2019 Pre-Budget Consultations

Sustaining Our Momentum

Since 2015, our government has taken significant action to address years of financial mismanagement by the previous administration and built a solid foundation for economic growth.

We have reduced the annual deficit from over $2 billion in 2015-16, and we are projecting the deficit at less than $600 million in 2018-19. We have reduced the size of the public service and have stabilized spending after a 10-year period when provincial spending increased by over 50 per cent.

We have worked closely with industry to attract more than $16 billion in investment that will advance projects in the mining and oil and gas sectors.  We have also collaborated with industry partners in the agriculture, aquaculture, advanced technology, and the tourism sectors, which is creating meaningful employment opportunities and an environment for success.

Despite an unprecedented financial situation inherited from the previous administration, under the leadership of Premier Ball, we have set ambitious goals to improve access to services and create a stronger economy.

Today, we are better positioned to capitalize on the exciting opportunities that exist in our province.  I encourage all Newfoundlanders and Labradorians to contribute to the discussion on how we can sustain the momentum that has been created.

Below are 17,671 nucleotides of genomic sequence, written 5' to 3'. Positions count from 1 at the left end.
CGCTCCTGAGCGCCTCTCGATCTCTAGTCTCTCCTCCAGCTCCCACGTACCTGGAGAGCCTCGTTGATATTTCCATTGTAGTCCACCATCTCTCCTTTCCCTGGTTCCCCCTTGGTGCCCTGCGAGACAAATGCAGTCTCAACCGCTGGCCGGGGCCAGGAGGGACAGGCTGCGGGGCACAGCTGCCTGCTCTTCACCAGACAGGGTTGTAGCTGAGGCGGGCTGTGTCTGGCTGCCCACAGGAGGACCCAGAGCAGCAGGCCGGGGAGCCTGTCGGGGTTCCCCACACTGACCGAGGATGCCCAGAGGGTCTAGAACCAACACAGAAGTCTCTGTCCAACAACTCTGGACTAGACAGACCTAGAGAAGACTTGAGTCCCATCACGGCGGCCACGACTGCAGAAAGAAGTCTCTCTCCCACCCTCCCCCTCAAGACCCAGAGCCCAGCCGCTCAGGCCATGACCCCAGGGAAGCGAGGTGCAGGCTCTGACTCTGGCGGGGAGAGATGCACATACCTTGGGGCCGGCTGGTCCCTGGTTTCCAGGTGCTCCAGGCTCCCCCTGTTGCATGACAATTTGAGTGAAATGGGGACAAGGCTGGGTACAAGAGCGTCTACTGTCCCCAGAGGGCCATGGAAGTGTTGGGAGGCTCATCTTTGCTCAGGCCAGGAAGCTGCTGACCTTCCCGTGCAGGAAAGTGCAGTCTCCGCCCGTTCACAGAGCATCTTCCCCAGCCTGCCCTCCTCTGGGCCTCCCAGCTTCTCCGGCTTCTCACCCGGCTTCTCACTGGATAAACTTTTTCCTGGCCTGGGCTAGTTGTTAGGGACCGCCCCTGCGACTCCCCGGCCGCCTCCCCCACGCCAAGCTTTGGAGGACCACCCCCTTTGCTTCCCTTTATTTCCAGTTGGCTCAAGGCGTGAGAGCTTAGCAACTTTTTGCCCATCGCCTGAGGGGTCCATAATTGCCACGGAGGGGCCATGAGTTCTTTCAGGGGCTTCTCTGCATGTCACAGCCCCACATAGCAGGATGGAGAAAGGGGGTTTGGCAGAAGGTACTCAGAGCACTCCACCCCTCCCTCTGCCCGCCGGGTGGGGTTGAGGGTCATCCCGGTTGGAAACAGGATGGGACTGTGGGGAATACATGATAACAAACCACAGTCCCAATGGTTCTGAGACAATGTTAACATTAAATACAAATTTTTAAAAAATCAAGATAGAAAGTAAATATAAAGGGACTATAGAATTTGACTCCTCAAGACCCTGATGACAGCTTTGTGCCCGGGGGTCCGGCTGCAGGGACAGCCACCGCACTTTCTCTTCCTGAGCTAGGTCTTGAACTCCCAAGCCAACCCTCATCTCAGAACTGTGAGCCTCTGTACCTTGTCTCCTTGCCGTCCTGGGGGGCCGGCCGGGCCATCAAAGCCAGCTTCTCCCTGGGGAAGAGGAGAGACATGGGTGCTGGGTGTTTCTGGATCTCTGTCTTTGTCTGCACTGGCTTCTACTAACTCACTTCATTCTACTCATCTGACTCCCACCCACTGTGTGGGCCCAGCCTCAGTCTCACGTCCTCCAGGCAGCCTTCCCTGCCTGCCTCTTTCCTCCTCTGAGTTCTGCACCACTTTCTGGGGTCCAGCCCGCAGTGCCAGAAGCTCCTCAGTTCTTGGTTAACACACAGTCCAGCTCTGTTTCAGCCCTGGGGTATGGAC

About Pre-Budget Consultations

Each year, the provincial budget sets out government’s priorities for the coming year. The budget sets anticipated spending, expected revenues and provides an update on the provincial economy.

At the beginning of the budget process, the Department of Finance engages with people and organizations throughout Newfoundland and Labrador to help identify government spending priorities, and how to strike a balance between the province’s financial situation and the need to deliver programs and services.

What We Have Done

Through The Way Forward, we are advancing a balanced approach that has stabilized government spending, advanced improvements to education and health care while contributing to economic development. 

Our plan is working, and has been supported by credit rating agencies. In collaboration with residents and industry we can sustain that momentum.

Working with priority industries

Through The Way Forward, government has committed to support the private sector by fostering the growth of high-potential industries and promoting economic diversification.

Oil and Gas